Dignity in death

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Dignity in death

A study by the Economist Intelligence Unit placed South Korea as the 18th best place in the world to die among 80 studied countries. In the same index compiled by the unit of the Economist on 40 countries on measuring and comparing the end-of-life conditions and care, Korea ranked 32nd. Still the support and treatment towards the end of life remains lacking considering the country’s economic scale. Death is a part of human life. To die well is essential to everyone’s well-being. Everyone wishes to end their life painlessly. To do so would underscore the quality of life in a country.

Korea scored well in measurements on treatment support and human resources. We have a solid health insurance system and excellent medical professionals. But Korea scored poorly in the quality of palliative care. It ranked 33rd on the quality of palliative care rating. Just 5.6 percent of people received palliative care in their last stage of life, compared with 63.6 percent in Australia. Palliative care and treatment quality is crucial for a patient to suffer less and die with dignity. People must be able to get hospice or necessary care at the end of their life. The terminally ill need strong doses of drugs to ease their pain. Both the mind and body need to be at ease for one to die in dignity. But palliative care for local patients mostly involves an artificial ventilator. Their life is merely extended through cardiopulmonary resuscitation and by various anticancer drugs and treatment. About 20 percent, or 50,000 people, die after life prolonging care. Local laws do not give people the right to die in dignity. A social body recommended legalization of death with dignity after the Supreme Court recognized the legality of euthanasia for a 77-year-old woman who had been hospitalized in a coma for 459 days in 2009, but there has been little progress so far. A member of the Saenuri Party motioned the bill in July, which has not been submitted to the standing committee for review.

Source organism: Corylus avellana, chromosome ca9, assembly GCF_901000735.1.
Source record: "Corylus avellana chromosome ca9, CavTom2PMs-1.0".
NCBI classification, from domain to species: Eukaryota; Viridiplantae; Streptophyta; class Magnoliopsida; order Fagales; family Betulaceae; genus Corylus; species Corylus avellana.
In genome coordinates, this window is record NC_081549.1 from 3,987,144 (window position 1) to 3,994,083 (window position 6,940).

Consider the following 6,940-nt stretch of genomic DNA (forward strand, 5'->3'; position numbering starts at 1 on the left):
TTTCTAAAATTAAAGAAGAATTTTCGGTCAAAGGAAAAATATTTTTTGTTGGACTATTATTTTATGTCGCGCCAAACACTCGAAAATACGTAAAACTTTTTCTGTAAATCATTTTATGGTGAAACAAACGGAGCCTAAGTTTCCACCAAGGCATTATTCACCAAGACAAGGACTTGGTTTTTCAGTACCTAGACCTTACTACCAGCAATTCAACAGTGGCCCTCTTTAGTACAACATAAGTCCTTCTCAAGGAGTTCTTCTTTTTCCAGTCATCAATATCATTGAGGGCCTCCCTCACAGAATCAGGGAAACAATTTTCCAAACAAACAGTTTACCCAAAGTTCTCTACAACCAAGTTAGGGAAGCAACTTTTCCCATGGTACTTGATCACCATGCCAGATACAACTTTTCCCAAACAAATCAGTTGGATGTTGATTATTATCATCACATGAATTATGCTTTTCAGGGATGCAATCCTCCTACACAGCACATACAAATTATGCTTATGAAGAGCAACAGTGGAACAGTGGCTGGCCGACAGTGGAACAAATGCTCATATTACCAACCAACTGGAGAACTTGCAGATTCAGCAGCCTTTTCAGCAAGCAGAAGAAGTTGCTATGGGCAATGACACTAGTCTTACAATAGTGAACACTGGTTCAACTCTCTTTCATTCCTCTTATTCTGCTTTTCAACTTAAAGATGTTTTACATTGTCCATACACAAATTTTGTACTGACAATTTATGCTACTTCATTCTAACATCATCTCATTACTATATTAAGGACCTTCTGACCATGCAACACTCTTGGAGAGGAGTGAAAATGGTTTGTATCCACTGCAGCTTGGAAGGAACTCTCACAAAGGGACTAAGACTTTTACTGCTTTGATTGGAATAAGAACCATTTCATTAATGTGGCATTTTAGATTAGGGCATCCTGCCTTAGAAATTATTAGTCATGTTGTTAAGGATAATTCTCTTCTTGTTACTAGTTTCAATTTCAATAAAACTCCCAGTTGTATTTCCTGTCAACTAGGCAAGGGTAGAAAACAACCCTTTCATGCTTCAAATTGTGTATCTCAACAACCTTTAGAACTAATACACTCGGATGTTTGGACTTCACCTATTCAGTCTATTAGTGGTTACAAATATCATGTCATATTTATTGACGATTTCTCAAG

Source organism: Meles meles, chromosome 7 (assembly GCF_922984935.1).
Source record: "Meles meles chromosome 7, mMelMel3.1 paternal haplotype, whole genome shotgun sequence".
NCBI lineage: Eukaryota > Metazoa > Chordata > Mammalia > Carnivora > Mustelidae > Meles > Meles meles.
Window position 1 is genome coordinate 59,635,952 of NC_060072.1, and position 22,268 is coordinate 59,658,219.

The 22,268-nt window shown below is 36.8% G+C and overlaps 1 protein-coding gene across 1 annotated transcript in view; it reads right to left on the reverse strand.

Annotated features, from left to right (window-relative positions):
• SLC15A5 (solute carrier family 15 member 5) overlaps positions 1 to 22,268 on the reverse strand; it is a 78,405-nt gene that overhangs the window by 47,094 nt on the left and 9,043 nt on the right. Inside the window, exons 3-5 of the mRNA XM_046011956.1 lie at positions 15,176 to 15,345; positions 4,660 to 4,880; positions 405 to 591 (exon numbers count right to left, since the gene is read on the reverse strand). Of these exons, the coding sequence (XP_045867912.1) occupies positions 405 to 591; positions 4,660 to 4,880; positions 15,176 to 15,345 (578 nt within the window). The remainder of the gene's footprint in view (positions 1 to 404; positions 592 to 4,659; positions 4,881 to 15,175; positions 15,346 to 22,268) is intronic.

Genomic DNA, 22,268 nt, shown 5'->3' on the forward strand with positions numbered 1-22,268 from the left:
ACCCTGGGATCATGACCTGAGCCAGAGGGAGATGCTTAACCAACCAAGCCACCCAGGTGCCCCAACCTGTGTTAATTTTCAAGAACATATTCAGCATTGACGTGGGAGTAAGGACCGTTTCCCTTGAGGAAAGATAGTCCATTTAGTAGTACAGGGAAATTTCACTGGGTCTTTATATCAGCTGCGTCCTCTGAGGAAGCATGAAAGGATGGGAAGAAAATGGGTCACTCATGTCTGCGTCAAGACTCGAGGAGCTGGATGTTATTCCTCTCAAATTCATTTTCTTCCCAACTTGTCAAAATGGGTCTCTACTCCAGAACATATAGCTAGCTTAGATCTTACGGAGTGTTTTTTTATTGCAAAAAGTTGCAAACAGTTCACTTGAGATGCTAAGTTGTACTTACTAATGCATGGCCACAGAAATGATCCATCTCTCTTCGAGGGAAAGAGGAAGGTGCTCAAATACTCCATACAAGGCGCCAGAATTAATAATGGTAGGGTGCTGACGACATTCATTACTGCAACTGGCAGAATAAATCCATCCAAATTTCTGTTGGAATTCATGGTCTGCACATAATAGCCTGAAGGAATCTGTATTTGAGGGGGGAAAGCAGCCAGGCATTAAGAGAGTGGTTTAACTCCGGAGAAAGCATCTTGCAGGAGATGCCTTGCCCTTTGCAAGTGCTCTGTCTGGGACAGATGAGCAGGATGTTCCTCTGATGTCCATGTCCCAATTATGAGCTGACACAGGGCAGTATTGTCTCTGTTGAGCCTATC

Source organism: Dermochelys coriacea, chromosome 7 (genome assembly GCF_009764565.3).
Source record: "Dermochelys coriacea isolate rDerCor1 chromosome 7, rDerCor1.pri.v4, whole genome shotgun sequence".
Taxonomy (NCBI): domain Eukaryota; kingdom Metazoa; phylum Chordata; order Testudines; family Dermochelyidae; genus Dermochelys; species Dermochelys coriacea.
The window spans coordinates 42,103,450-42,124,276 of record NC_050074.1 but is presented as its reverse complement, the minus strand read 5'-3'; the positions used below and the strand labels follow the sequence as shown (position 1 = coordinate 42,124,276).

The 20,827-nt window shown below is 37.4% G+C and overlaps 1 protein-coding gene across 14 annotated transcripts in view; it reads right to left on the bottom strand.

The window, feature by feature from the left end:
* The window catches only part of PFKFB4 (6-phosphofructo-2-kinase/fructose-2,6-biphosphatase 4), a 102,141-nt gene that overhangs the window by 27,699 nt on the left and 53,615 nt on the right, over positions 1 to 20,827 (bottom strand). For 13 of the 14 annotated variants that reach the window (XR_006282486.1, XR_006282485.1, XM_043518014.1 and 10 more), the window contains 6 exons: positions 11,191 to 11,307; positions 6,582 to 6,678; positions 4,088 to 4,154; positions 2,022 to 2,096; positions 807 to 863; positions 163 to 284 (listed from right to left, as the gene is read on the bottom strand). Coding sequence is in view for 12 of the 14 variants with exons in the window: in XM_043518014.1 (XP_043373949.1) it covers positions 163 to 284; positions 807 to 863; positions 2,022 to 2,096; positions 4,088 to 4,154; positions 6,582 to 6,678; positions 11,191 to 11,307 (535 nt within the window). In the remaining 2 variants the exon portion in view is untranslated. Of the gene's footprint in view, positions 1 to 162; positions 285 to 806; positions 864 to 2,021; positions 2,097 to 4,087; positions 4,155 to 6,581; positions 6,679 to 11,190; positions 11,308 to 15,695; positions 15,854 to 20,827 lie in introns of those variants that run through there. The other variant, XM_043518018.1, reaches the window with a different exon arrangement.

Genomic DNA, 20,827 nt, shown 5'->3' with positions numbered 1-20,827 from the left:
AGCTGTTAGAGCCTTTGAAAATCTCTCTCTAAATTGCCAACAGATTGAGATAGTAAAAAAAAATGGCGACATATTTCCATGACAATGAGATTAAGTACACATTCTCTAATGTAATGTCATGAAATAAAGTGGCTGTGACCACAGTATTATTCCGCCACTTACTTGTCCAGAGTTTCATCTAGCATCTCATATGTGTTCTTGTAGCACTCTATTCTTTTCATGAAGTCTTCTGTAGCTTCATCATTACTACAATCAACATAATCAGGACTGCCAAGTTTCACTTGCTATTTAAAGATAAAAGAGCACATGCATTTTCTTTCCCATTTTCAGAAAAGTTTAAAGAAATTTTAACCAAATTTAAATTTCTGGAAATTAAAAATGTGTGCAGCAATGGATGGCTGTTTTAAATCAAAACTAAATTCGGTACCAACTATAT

There is a lot to be done to improve hospice and palliative care. There are about 60 hospices with 1,009 beds. The government promised to increase beds to 2,500 this year, but again nothing has been done. Demand surged since hospice care was included in national insurance coverage, but many have to wait for weeks or months due to a shortage of beds. Terminally-ill patients do not have that much time. The National Assembly must not drag its feet on the right to die in dignity act. This is not an issue of ideology but of basic human dignity. The government also must increase hospice beds immediately.

JoongAng Ilbo, Oct. 9, Page 34


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